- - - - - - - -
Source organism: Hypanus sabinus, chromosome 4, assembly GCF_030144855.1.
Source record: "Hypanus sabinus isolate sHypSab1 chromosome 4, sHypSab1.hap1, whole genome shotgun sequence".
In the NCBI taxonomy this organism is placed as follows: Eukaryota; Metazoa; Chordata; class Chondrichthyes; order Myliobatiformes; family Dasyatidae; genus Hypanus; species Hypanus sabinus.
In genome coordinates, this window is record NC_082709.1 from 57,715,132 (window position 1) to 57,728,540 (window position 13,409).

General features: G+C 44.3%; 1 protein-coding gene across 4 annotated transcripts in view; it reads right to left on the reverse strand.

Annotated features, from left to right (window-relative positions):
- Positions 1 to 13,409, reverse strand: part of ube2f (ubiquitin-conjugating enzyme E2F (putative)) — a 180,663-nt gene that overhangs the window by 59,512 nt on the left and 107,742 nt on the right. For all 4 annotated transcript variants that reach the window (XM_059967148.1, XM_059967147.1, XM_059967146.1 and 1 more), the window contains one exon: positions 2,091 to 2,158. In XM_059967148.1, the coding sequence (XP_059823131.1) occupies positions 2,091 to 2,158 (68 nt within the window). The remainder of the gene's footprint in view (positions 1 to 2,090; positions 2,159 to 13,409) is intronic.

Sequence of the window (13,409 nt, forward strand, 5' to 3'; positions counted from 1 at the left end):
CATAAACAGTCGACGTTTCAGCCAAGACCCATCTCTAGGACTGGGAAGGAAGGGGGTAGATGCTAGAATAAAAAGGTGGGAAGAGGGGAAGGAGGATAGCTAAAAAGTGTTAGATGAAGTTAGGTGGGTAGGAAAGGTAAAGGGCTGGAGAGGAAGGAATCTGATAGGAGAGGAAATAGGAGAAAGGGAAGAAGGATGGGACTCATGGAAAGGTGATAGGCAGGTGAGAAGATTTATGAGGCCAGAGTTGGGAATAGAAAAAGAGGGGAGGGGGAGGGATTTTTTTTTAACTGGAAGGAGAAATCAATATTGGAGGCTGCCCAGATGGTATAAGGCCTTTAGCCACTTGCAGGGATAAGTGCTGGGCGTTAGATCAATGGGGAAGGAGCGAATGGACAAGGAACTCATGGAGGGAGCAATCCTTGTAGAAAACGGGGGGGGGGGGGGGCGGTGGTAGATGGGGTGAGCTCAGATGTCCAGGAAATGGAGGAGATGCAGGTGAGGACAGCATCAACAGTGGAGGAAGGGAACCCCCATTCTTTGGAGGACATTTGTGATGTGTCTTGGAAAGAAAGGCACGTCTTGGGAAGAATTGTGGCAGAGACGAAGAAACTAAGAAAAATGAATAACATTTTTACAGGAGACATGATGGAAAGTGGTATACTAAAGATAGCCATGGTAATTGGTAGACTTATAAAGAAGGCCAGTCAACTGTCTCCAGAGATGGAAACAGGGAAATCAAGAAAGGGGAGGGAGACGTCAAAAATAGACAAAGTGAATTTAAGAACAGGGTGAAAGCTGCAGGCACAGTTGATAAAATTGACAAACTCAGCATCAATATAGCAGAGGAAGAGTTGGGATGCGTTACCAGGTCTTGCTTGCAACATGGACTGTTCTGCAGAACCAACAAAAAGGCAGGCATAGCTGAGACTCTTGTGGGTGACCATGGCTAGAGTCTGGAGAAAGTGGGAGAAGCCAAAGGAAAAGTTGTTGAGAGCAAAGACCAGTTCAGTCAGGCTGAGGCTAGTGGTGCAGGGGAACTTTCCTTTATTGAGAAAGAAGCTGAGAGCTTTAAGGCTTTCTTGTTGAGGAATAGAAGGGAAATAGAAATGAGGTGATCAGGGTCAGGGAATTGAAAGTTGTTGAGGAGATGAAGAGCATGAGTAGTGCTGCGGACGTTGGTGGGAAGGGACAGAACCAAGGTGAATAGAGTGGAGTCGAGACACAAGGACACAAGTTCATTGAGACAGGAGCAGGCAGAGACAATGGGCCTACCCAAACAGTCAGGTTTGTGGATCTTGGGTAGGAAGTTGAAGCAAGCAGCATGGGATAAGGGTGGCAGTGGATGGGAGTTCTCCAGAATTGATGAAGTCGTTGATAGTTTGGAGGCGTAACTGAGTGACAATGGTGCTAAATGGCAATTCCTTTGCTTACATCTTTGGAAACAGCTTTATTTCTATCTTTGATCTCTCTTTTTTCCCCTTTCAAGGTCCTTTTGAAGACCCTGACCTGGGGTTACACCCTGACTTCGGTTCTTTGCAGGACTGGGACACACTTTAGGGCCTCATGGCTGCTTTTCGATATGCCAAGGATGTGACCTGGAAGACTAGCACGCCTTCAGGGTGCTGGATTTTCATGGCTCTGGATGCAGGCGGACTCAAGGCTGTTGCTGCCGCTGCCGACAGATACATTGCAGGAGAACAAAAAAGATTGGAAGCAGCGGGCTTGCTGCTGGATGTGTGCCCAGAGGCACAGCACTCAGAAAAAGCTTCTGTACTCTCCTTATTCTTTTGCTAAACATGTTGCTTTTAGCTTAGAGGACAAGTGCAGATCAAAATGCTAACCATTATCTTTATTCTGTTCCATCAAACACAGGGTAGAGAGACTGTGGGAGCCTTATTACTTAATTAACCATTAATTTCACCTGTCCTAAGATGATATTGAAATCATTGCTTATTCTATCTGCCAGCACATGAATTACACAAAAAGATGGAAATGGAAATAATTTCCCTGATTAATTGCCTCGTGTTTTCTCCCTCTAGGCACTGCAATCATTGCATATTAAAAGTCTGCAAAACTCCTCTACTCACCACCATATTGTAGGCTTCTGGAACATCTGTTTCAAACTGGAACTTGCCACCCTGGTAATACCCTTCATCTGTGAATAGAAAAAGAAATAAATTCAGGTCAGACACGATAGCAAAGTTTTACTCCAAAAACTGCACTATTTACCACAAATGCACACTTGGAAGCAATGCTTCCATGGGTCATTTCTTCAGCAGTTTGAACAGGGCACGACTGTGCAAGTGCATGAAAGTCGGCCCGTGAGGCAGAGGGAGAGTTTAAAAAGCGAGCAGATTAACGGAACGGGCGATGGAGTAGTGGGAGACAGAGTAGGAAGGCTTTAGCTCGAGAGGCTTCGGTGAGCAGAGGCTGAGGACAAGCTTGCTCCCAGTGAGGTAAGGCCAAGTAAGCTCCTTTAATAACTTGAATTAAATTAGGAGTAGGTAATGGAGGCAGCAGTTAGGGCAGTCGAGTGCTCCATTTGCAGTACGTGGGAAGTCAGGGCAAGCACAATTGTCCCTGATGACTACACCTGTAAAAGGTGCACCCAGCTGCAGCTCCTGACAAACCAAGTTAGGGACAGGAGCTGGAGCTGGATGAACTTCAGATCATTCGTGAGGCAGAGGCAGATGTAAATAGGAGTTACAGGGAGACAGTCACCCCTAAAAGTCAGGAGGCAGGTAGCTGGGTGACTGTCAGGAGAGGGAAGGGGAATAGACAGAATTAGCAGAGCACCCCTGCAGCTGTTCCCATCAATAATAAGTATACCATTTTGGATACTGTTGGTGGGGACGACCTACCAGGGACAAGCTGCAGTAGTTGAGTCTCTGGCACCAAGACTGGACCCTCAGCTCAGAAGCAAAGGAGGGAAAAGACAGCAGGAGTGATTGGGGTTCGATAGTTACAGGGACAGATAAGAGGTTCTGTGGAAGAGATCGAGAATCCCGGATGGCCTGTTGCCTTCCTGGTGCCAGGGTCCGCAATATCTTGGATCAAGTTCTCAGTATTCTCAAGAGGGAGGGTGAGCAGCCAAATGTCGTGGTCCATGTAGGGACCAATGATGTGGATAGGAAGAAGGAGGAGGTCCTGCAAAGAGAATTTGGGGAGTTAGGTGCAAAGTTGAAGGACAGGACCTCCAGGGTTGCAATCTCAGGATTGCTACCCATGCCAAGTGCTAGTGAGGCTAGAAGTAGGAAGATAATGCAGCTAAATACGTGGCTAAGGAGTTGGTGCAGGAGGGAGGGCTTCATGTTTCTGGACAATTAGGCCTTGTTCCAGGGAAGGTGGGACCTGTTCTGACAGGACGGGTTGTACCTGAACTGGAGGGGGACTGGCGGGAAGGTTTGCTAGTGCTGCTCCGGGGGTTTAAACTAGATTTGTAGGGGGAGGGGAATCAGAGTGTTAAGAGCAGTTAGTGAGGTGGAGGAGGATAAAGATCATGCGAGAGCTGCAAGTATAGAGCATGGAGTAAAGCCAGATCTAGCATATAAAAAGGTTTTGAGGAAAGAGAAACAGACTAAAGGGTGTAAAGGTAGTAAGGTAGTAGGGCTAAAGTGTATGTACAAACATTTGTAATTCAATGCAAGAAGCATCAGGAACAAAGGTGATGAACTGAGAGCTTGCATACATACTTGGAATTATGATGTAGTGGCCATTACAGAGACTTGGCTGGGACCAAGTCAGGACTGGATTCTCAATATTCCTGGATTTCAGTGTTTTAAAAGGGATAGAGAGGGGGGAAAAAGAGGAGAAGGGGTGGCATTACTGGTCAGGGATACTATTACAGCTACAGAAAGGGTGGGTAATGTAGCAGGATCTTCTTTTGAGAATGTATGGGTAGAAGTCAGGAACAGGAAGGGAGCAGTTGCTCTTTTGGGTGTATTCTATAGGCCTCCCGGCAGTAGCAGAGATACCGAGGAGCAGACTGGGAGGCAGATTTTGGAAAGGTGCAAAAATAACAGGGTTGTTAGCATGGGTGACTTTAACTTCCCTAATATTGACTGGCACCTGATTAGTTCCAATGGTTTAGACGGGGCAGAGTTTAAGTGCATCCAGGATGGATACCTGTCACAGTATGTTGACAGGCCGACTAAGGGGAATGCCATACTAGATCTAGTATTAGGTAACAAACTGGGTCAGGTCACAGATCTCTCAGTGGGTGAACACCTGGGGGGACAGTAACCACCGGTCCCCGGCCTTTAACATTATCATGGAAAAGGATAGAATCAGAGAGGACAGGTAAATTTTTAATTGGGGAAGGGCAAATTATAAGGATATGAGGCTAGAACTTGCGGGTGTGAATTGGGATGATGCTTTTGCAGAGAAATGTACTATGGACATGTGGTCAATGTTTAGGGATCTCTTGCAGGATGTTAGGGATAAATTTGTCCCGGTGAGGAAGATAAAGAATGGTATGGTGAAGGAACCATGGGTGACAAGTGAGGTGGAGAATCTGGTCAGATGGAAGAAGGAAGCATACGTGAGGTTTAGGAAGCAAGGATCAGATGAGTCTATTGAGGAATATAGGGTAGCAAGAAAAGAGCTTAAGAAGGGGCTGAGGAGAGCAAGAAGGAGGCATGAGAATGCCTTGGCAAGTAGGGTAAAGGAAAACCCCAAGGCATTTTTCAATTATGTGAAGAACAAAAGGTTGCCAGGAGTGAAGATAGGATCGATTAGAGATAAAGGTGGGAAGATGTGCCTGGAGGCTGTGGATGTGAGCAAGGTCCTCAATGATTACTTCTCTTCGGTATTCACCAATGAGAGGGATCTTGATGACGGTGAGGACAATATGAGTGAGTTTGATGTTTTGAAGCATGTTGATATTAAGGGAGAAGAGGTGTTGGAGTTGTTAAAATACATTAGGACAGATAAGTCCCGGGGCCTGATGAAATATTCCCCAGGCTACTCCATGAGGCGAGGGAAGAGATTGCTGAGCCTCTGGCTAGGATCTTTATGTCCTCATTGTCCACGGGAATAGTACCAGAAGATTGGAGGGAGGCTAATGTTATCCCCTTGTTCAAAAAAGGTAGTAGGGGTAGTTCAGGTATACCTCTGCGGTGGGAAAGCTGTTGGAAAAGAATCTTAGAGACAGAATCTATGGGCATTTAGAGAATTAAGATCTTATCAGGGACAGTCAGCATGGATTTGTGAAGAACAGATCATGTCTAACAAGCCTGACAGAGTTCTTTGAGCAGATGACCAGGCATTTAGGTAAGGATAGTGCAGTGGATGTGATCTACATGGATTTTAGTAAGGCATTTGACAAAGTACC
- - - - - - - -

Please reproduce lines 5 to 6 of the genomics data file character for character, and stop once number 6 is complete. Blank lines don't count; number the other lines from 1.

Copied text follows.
General features: G+C 44.3%; 1 protein-coding gene across 4 annotated transcripts in view; it reads right to left on the reverse strand.

Annotated features, from left to right (window-relative positions):